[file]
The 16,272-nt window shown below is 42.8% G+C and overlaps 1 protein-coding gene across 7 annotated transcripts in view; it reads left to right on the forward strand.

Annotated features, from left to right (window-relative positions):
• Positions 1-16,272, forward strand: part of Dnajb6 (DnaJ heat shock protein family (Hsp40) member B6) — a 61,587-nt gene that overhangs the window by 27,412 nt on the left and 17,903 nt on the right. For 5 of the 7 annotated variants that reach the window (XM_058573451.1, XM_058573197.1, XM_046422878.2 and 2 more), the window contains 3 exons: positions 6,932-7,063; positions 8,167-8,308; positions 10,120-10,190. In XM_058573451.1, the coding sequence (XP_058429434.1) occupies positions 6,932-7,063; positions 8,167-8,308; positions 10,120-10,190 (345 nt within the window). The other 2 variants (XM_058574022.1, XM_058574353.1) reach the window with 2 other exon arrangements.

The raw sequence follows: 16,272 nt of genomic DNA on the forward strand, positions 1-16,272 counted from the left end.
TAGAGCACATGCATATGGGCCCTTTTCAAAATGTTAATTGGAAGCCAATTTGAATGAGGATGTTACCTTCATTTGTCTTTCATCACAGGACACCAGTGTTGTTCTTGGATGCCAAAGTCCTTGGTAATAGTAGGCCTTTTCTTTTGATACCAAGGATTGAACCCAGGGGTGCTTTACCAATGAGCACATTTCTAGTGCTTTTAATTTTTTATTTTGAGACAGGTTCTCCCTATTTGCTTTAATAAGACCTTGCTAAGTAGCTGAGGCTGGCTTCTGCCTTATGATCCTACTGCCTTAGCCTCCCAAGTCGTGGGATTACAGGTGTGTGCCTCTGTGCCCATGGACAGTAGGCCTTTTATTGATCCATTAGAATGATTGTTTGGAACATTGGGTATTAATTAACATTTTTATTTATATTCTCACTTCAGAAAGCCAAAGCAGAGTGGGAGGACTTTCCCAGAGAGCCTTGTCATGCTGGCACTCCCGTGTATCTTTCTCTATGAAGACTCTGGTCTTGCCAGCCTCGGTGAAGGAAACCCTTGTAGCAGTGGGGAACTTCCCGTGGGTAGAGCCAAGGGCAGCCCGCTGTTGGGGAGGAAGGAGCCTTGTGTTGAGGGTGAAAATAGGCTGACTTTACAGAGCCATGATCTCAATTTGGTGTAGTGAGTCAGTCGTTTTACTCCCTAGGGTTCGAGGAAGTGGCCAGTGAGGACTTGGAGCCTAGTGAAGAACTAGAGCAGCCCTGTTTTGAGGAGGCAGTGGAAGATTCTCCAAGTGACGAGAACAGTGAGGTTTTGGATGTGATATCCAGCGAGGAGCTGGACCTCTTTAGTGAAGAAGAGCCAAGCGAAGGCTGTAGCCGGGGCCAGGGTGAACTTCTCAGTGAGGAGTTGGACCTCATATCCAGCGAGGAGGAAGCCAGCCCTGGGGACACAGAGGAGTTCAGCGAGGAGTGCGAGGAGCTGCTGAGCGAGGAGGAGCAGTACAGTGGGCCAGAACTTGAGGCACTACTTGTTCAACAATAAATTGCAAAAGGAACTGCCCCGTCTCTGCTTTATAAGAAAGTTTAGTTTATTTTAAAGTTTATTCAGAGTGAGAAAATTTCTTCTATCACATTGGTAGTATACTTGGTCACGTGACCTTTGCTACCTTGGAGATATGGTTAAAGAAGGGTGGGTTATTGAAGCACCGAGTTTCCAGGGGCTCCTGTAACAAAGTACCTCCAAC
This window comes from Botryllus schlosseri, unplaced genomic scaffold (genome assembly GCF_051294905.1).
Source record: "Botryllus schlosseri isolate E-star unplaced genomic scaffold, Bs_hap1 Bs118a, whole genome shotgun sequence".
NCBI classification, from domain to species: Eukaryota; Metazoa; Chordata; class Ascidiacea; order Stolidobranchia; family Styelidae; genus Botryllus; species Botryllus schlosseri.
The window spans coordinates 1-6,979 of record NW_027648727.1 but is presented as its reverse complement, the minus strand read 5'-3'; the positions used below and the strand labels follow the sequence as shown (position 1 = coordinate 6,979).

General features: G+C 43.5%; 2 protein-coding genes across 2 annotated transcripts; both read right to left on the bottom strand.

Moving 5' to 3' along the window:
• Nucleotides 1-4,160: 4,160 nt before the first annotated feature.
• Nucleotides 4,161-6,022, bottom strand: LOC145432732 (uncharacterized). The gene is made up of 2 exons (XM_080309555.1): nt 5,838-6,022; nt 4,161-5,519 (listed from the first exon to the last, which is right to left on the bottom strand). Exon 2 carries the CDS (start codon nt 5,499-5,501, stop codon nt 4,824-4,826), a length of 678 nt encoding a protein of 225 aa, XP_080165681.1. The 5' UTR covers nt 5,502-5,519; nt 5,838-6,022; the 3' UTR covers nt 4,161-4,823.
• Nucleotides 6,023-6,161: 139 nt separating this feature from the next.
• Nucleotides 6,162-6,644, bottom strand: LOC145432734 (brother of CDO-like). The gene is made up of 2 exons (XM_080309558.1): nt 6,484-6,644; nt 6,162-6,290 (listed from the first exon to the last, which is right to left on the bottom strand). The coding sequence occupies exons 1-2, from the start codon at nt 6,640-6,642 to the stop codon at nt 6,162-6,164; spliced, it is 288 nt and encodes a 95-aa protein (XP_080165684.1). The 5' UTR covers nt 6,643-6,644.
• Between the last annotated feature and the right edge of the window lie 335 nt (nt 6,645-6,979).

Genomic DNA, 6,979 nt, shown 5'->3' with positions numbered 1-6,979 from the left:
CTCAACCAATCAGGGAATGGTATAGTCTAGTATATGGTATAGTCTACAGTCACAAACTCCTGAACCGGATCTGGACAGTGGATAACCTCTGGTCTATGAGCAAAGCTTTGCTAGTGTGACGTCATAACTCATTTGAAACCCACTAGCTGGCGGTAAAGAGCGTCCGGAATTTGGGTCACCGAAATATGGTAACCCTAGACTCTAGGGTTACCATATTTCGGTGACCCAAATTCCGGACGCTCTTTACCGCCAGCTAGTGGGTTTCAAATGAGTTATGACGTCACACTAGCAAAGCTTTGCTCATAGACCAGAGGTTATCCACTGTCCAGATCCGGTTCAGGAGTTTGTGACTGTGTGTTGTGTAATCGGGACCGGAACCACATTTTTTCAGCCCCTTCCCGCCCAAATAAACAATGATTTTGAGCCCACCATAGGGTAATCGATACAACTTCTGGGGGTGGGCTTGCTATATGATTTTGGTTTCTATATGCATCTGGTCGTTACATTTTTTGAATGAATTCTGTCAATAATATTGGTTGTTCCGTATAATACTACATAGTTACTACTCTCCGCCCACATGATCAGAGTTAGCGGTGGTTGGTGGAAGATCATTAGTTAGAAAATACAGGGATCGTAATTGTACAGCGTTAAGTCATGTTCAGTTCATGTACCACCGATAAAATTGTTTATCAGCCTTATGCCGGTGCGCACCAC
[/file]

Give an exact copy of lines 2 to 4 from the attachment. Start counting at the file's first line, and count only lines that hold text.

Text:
Annotated features, from left to right (window-relative positions):
• Positions 1-16,272, forward strand: part of Dnajb6 (DnaJ heat shock protein family (Hsp40) member B6) — a 61,587-nt gene that overhangs the window by 27,412 nt on the left and 17,903 nt on the right. For 5 of the 7 annotated variants that reach the window (XM_058573451.1, XM_058573197.1, XM_046422878.2 and 2 more), the window contains 3 exons: positions 6,932-7,063; positions 8,167-8,308; positions 10,120-10,190. In XM_058573451.1, the coding sequence (XP_058429434.1) occupies positions 6,932-7,063; positions 8,167-8,308; positions 10,120-10,190 (345 nt within the window). The other 2 variants (XM_058574022.1, XM_058574353.1) reach the window with 2 other exon arrangements.

The raw sequence follows: 16,272 nt of genomic DNA on the forward strand, positions 1-16,272 counted from the left end.